Sometime in the spring, an e-mail from Mado and Sawsan, announcing an upcoming ESC reunion appeared on our computer screen. It was to be held on September 9,10 and 11 in Cape Cod where Mado and Elly have a summer retreat. An outline of the scheduled events followed soon after.
In the early afternoon of Friday, the 9th of September, Old Boys and Girls, started arriving, some singly, others accompanied by spouses, at the Blue Rock Hotel. Very soon after settling into our rooms, we headed for the dining room for some late lunch. A few members of the group were already there exchanging hugs and kisses, while the waitress hovered nearby, patiently waiting to take our orders.
Soon after lunch, the small crowd dispersed for a brief rest, and to freshen up and dress for the informal gathering scheduled for the same evening at Elly and Mado's place. We had all received their gracious invitation to a party they were hosting to welcome us to the Cape.
Feeling (and perhaps acting) like a bunch of students gathered for morning assembly we were engaged in animated chit chat in the hotel's parking lot when around five o'clock, Sawsan, list in hand, with great diplomatic skill and with admirable patience began shepherding the group towards the vehicles of those among us who had volunteered to drive for the car pool.
Mado was awaiting us at the entrance to the lovely and spacious party room of the complex where he lives. A steady sequence of animated greetings and hugs continued uninterrupted while Mado went around distributing beverages, until the last guests arrived.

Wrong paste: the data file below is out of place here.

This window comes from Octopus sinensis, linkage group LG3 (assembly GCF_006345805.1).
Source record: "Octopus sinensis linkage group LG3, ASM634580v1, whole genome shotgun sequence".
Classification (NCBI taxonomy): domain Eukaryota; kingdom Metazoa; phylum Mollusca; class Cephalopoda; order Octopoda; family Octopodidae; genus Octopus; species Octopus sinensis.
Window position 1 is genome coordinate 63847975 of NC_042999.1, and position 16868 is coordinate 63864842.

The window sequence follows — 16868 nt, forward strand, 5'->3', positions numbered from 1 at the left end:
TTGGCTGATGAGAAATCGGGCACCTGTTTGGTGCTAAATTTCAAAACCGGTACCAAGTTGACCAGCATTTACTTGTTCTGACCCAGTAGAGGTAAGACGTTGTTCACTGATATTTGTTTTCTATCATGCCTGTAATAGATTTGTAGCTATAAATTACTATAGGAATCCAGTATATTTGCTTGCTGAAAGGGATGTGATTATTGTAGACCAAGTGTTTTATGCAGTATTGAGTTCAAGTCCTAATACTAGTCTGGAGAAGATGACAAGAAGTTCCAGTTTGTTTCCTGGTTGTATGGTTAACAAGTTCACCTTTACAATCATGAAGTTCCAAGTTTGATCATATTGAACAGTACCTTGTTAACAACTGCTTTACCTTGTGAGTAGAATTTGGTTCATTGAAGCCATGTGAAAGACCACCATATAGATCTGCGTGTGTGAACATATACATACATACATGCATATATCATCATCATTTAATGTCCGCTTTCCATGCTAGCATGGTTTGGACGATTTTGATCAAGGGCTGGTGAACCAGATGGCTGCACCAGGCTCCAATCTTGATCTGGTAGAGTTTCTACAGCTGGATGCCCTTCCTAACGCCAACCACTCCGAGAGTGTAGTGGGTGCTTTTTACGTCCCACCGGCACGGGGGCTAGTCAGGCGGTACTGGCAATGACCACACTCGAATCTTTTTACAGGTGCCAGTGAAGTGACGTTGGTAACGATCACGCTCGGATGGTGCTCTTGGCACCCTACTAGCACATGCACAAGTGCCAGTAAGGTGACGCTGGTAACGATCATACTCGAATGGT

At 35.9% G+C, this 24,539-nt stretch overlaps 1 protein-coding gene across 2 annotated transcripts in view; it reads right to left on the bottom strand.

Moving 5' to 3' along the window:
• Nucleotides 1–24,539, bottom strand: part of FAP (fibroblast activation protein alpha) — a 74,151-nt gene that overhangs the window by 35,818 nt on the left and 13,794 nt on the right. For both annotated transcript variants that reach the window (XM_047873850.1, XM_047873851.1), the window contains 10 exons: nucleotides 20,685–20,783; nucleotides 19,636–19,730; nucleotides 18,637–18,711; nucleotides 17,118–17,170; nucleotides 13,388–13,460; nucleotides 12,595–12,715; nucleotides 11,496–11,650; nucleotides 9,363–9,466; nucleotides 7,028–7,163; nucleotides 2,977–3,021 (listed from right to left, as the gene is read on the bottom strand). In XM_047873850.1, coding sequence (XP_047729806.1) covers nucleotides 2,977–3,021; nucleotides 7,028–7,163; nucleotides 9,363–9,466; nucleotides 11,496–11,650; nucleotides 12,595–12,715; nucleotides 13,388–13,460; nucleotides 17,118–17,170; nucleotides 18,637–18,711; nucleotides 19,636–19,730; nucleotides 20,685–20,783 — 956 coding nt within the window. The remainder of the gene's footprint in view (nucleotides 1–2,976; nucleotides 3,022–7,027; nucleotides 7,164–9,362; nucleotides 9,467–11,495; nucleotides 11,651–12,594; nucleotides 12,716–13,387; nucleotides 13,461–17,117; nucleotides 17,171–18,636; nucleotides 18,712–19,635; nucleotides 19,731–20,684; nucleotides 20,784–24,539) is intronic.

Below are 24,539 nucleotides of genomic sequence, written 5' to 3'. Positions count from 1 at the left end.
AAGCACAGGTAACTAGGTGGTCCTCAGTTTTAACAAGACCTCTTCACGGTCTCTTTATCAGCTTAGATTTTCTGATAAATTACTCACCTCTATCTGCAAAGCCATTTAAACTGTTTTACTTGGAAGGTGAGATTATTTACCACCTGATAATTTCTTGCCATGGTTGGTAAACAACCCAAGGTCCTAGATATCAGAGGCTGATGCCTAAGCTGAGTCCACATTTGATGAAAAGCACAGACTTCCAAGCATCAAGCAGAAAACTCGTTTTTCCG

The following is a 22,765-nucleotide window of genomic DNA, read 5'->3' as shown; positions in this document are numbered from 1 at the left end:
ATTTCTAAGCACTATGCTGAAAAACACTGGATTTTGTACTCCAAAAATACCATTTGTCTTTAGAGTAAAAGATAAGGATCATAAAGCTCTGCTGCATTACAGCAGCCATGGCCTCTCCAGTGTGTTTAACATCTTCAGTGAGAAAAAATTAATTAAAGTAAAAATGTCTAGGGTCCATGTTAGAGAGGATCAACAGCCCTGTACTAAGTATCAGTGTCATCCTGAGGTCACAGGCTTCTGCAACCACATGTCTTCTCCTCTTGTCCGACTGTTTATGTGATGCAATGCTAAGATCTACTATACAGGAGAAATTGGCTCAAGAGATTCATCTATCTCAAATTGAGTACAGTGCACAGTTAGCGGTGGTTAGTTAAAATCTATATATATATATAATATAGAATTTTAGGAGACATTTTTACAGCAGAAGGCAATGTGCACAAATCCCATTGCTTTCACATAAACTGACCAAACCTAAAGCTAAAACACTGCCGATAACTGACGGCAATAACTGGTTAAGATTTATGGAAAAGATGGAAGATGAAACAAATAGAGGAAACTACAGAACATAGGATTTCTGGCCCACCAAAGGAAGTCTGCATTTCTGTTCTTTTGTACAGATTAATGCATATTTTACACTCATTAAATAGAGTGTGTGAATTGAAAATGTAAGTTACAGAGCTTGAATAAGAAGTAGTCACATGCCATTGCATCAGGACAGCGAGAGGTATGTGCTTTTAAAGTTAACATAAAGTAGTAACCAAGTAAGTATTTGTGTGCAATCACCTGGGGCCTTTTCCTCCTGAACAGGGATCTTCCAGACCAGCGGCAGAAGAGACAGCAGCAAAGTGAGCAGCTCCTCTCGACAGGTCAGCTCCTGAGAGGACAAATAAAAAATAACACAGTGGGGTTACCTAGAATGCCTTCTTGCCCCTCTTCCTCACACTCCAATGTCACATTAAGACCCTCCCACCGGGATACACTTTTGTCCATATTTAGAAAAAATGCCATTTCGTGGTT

On these occasions, we are ever impressed by the distances travelled by some in order to attend these get togethers. Coming all the way to this reunion: from the UK were Eileen Mills, Ellis and GillianDouek; and from California the Topsakals & Essam Badawi (who hasn't missed a single OBOG reunion to date). Soon we turned our attention to the lavish buffet that was lovingly prepared by Elly. The buffet was funded by dues collected at the 1999 ESC reunion in Washington D.C. and by the sale of some ESC keychains at the 2004 reunion in sunny California. Plates piled high with food, including some of the special Middle Eastern fare we are all so fond of, conversation turned to the inevitable reminiscing. Fond memories revived, beloved teachers and friends remembered, exchange of information bearing on events in our lives, the evening advanced. A short briefing regarding plans for the next couple of days brought the evening to a close. It was 10 o'clock when we filed out to return to our quarters.